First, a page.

How George Boole’s zeroes and ones changed the world
The real value of the Cork mathematician’s work emerged with the invention of the digital computer
George Boole: became professor of mathematics at Queen’s College in 1849 despite having no degree and never having attended any university
Mathematician and logician George Boole died just 150 years ago, on December 8th, 1864, following a drenching as he was walking between his home and Queen’s College, Cork. He was just 49. UCC has planned a wide range of events for the year running up to the bicentenary of his birth next November.
Boole was the first professor of mathematics in Cork. His work has had a growing influence in recent decades, in computer science and digital technologies of all kinds. A biography, The Life and Work of George Boole, by Desmond MacHale of UCC has just been published by Cork University Press, which gives a well-drawn portrait of Boole not just as a man of science but as a social reformer, religious thinker and family man.
Boole’s father, John, was a shoemaker with limited formal education, but with a keen interest in science and mathematics, even to the extent of neglecting his business in favour of books. He was happier making a telescope than mending a shoe. George was born in 1815, the eldest of four children. When he was 16, his father’s business collapsed, and, to support the family, George took a job as a teacher. Later, he opened his own school in Lincoln when he was just 19.
In parallel with his teaching, Boole undertook a programme of research in mathematics. He published papers on differential equations, integration, logic, probability, geometry and linear algebra. Some 24 of his papers were in the Cambridge Mathematical Journal. His paper On a General Method of Analysis was published in 1844 in the Philosophical Transactions of the Royal Society and won him the society’s gold medal.
In October 1849, Boole became professor of mathematics at Queen’s College, despite having no degree and never having attended any university. During his early years there he was lonely, but that changed when, aged 40, he married Mary Everest, then 23 years old. Mary was a niece of George Everest, surveyor general of India, after whom the world’s highest mountain is named. The marriage was a happy if brief one, and they had five daughters, all extraordinary in different ways.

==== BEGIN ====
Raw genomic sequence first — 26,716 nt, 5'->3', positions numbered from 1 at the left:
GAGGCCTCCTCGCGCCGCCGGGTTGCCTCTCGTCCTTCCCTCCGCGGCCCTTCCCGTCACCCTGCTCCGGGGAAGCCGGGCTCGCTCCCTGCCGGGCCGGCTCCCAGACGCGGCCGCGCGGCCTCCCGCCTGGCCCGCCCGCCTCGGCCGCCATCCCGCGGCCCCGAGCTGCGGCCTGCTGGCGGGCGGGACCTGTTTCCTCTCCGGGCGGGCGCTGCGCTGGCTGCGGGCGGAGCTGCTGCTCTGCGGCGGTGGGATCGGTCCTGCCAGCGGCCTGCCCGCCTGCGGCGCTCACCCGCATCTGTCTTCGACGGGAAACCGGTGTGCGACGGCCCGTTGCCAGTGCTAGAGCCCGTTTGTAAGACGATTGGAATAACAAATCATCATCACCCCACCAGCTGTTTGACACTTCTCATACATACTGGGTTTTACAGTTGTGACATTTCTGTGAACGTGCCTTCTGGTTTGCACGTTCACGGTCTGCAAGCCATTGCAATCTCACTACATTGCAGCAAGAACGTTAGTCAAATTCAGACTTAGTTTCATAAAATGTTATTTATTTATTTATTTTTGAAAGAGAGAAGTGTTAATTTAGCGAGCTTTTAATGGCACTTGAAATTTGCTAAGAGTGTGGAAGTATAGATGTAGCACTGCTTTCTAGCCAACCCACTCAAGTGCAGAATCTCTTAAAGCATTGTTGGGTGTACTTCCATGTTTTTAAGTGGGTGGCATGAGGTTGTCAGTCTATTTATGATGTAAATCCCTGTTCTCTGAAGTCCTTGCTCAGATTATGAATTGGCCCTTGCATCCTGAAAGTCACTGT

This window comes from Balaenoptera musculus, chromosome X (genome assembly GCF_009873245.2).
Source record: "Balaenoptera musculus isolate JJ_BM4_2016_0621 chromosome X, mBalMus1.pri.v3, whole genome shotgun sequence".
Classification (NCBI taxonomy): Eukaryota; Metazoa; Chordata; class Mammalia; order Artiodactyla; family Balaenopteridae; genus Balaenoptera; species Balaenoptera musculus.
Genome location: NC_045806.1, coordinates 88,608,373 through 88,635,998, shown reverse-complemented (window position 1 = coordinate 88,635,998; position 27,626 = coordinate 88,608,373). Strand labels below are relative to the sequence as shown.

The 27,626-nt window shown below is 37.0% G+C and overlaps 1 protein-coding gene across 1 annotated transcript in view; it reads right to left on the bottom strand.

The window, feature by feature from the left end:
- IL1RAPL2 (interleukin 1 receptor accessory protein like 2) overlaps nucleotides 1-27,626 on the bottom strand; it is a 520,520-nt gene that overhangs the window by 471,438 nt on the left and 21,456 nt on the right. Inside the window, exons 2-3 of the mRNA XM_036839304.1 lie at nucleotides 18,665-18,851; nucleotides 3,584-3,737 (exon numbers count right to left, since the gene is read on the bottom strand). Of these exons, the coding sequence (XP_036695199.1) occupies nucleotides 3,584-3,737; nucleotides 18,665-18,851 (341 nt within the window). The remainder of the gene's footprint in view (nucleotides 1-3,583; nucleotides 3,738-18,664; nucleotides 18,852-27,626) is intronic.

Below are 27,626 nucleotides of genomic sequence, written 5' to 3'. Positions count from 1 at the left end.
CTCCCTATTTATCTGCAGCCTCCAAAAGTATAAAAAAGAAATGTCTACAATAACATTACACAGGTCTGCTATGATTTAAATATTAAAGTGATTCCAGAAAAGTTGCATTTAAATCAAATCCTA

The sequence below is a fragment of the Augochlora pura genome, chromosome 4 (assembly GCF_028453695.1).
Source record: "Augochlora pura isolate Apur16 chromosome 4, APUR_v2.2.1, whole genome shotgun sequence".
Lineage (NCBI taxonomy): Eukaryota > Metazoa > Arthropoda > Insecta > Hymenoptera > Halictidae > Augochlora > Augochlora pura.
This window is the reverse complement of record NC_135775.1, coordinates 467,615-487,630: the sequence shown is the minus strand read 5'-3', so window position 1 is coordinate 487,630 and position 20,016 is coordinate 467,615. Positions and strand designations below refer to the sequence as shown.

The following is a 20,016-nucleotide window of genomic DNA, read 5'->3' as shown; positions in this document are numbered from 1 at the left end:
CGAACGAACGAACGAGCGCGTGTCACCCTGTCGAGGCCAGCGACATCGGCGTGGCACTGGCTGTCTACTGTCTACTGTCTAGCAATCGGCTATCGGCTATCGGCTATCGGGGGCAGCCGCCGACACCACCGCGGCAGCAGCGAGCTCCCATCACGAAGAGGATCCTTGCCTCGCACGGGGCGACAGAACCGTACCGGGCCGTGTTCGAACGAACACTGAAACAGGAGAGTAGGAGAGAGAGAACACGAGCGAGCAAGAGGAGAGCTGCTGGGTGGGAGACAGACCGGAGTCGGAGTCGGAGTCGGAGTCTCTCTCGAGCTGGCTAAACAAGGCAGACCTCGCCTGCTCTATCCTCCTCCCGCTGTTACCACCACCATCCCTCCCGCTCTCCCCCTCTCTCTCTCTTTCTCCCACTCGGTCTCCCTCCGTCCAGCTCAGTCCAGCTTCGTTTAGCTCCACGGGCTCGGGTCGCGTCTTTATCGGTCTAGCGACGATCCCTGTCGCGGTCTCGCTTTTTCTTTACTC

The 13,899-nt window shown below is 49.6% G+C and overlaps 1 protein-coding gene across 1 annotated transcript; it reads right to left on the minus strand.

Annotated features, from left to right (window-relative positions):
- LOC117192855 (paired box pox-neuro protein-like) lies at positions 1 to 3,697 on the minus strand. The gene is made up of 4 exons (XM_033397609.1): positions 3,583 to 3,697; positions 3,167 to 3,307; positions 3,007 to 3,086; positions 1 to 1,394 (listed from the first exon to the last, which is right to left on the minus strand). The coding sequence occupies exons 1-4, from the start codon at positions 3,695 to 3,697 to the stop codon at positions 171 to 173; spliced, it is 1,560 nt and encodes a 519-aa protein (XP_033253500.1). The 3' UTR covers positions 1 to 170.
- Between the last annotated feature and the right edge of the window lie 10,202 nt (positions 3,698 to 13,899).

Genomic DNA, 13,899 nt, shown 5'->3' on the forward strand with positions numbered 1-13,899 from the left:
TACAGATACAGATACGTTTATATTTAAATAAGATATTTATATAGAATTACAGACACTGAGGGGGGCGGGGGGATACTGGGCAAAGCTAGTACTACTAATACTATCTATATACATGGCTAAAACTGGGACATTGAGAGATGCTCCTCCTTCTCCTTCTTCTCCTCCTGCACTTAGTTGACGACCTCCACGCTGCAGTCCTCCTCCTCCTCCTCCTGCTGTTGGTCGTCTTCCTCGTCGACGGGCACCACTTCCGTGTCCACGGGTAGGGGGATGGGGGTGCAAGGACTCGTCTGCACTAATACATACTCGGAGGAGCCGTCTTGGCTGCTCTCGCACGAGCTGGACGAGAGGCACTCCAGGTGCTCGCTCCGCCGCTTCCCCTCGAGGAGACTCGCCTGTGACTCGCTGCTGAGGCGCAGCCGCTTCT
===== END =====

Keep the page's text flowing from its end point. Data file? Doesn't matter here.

In 1833, when he was 18, Boole had a flash of inspiration that logical relations could be expressed in symbolic form. This idea would later grow into his major contribution to science: to explain the process of human thought in precise mathematical terms. His great work, The Laws of Thought, was written during his tenure at Queen’s College.
The real value of Boole’s work emerged with the invention of the digital computer. His symbolic logic was precisely what electronic engineers needed to design and analyse digital computer circuitry. If logical propositions are expressed in algebraic form, then logical deductions can be drawn by algebraic calculations. We may map the logical dichotomy “true or false” to mathematical bits or binary digits “0 or 1” and then to electric switches “open or closed”. Boole’s symbolic logic proved eminently suitable for the design of modern computers.
MacHale writes that Boole’s name will live on as long as digital computers continue to operate and as long as students study mathematical logic. Boole would have been delighted, MacHale notes, could he have known how all modern communication – whether of data, text or images – comprises strings of the Boolean symbols 0 and 1.
More on the forthcoming year of George Boole at georgeboole.com